Chapter

Construction and Analysis

P. F. Strawson

in Philosophical Writings

Published in print April 2011 | ISBN: 9780199587292
Published online September 2011 | e-ISBN: 9780191728747 | DOI: http://dx.doi.org/10.1093/acprof:oso/9780199587292.003.0003
Construction and Analysis

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Two methods have been of dominant importance in post-war philosophizing. One involves turning away from the forms of common speech, while preserving much of the apparatus of the original programme of analysis. The other involves continued close attention to the forms of common speech, together with a vastly altered and extended conception of the nature and techniques of analysis. The first method is pursued mainly in America, and is associated especially with the names of Carnap and Quine. The second method is pursued mainly in England, and is associated especially with the names of Austin and Ryle. This chapter argues that the appearance of a deathly struggle between these two methods in contemporary philosophy is, in part at least, a misleading appearance, an illusion. For the two methods are not rival ways of attaining just the same end — ways of which one must be quite wrong if the other is quite right. They are, partly, complementary methods of achieving one end; and, partly, both of them, appropriate and closely related methods of achieving different, though closely related, ends.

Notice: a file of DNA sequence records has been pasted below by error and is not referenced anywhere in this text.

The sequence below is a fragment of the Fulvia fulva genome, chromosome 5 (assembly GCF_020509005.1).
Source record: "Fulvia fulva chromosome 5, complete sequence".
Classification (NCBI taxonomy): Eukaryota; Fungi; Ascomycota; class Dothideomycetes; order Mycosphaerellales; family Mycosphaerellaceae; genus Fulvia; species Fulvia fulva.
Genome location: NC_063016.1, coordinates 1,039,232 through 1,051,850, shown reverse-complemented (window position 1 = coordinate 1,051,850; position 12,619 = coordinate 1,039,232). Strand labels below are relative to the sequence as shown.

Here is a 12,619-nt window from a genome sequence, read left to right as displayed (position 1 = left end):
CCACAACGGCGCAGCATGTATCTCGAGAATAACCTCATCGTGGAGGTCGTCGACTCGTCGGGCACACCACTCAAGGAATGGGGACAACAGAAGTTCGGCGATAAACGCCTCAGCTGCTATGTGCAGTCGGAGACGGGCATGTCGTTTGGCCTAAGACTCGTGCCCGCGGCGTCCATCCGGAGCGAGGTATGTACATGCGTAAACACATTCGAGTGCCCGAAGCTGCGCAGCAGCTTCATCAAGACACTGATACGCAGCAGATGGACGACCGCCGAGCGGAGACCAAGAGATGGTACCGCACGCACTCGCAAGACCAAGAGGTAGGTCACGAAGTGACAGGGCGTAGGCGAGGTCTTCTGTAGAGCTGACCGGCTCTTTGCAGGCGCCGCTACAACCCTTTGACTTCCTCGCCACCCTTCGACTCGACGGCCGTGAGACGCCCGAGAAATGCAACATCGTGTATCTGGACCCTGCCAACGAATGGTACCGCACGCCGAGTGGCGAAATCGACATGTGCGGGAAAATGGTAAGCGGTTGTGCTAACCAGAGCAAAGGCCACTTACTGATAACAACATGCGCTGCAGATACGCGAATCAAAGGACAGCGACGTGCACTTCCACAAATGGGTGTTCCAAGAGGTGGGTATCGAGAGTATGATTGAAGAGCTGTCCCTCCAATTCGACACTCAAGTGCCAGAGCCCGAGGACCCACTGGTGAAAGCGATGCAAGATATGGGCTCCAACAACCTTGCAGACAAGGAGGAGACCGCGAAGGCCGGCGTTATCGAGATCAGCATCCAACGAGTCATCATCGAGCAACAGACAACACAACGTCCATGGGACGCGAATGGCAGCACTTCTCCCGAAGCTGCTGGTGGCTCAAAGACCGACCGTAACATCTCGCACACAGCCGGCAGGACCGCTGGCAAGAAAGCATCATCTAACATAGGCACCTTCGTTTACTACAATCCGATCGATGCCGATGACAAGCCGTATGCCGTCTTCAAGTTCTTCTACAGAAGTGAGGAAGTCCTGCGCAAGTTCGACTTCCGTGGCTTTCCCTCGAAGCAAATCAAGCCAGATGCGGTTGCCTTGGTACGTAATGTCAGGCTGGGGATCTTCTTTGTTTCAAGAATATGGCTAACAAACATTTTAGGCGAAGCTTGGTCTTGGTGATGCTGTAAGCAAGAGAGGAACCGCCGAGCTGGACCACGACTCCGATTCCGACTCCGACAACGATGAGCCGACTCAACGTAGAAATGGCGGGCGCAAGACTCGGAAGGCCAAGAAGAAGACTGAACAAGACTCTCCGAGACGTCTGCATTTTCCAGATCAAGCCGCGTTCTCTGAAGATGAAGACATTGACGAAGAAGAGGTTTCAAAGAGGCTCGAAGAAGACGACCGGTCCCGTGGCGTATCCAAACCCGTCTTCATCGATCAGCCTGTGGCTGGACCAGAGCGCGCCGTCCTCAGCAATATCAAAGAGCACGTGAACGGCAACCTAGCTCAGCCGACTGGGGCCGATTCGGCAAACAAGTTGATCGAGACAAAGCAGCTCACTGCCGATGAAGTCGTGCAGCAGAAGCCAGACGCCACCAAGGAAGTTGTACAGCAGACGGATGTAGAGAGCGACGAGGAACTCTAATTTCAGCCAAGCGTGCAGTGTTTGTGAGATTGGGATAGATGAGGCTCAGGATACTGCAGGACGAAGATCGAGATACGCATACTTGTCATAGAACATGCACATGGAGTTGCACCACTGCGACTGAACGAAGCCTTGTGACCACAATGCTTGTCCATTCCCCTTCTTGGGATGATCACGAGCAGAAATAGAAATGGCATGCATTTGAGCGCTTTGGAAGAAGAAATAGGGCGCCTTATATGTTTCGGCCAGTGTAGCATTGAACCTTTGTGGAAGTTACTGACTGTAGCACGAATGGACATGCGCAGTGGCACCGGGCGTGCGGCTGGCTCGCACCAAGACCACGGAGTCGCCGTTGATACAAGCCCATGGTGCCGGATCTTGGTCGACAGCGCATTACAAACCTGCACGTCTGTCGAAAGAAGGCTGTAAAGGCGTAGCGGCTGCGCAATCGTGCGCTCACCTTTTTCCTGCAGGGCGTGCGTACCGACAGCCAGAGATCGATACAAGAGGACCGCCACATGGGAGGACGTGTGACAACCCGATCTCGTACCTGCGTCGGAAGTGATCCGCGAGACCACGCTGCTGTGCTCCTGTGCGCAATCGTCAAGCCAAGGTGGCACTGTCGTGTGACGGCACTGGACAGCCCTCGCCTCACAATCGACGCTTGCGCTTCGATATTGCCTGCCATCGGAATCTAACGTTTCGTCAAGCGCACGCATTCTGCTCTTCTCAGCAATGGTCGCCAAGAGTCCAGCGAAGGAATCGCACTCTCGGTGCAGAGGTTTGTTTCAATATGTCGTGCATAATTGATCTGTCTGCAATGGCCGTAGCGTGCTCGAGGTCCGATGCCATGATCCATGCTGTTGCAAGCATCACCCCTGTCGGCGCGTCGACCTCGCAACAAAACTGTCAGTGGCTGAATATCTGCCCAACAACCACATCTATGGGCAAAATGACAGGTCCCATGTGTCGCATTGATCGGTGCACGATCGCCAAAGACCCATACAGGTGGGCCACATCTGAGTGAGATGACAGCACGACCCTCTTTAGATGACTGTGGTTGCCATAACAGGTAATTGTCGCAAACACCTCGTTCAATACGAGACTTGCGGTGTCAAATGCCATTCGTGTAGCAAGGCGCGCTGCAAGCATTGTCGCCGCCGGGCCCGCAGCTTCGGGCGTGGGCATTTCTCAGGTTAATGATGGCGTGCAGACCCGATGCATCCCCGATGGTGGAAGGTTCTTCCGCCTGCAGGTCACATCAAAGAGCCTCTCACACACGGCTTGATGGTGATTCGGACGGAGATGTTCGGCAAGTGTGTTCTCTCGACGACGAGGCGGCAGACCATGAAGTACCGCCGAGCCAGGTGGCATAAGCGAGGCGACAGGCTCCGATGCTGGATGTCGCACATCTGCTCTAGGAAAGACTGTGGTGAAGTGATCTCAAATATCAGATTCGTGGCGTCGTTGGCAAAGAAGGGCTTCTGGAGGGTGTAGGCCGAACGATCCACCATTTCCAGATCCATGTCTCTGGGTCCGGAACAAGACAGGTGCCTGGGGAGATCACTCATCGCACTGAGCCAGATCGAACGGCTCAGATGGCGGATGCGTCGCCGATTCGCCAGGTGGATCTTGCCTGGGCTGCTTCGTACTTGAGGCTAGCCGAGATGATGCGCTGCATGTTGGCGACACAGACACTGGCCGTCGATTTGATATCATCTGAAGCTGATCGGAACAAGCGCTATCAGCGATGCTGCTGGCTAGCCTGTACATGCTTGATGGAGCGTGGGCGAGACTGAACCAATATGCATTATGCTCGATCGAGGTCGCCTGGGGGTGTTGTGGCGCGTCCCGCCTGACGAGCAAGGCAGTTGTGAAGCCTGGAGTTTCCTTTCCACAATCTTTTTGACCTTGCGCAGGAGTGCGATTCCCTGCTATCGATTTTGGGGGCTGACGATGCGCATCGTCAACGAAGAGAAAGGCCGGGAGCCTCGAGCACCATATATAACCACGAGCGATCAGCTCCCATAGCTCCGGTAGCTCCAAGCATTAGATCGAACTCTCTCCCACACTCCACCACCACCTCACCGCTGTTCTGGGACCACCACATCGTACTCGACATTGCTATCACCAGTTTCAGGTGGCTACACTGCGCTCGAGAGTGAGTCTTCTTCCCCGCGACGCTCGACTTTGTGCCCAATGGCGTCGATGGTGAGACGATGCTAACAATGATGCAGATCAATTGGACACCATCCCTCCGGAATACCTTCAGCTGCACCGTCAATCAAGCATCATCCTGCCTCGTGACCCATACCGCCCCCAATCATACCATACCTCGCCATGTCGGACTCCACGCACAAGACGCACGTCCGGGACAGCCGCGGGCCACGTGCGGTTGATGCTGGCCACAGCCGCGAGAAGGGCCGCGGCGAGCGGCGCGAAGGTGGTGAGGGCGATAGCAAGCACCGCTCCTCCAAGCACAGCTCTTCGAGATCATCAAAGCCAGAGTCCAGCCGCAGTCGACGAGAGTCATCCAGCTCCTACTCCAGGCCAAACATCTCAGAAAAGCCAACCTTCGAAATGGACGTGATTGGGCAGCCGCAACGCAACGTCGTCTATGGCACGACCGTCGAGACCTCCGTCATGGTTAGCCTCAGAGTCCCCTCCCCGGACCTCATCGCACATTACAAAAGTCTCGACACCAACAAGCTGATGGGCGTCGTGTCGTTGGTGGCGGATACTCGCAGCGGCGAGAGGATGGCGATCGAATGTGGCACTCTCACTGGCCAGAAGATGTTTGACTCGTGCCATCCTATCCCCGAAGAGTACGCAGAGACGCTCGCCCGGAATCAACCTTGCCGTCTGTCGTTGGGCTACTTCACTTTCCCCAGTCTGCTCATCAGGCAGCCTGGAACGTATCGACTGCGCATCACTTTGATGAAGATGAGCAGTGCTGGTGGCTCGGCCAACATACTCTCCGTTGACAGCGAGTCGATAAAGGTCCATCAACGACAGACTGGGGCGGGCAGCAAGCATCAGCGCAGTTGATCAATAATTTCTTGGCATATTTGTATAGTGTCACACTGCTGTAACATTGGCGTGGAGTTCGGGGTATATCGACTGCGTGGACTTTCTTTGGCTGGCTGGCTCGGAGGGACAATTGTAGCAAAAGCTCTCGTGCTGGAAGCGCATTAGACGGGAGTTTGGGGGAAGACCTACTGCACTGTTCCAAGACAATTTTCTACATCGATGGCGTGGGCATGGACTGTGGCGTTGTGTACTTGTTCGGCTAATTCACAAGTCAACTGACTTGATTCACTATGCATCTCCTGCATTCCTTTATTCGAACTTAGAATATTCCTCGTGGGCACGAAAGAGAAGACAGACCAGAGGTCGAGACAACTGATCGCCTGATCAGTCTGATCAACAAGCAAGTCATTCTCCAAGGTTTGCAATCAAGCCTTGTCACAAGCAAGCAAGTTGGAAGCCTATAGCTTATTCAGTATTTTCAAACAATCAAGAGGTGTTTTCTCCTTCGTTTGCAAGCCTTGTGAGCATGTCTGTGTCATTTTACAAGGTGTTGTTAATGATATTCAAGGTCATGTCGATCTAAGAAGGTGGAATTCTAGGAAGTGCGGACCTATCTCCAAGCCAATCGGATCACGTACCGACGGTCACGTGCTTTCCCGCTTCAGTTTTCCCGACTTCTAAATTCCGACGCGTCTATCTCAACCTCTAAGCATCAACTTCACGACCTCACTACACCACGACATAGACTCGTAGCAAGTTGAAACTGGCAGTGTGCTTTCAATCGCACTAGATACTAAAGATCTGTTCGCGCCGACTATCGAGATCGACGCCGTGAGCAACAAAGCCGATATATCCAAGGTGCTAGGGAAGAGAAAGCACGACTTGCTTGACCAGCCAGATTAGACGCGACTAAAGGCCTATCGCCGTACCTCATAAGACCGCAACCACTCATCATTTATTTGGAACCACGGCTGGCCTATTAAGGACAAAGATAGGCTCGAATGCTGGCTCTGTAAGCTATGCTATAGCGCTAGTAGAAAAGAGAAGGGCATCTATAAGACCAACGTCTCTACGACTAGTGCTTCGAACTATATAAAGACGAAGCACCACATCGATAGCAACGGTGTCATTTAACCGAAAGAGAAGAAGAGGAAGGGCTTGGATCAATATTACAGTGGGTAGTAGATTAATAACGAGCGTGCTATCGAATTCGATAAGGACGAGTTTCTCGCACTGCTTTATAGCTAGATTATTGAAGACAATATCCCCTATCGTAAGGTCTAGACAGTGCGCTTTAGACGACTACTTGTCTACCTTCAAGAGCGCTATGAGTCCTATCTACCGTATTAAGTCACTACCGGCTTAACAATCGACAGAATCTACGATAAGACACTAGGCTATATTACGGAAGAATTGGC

Keywords: philosophical methods; analysis; common speech; contemporary philosophy

Chapter.  3995 words. 

Subjects: Aesthetics and Philosophy of Art

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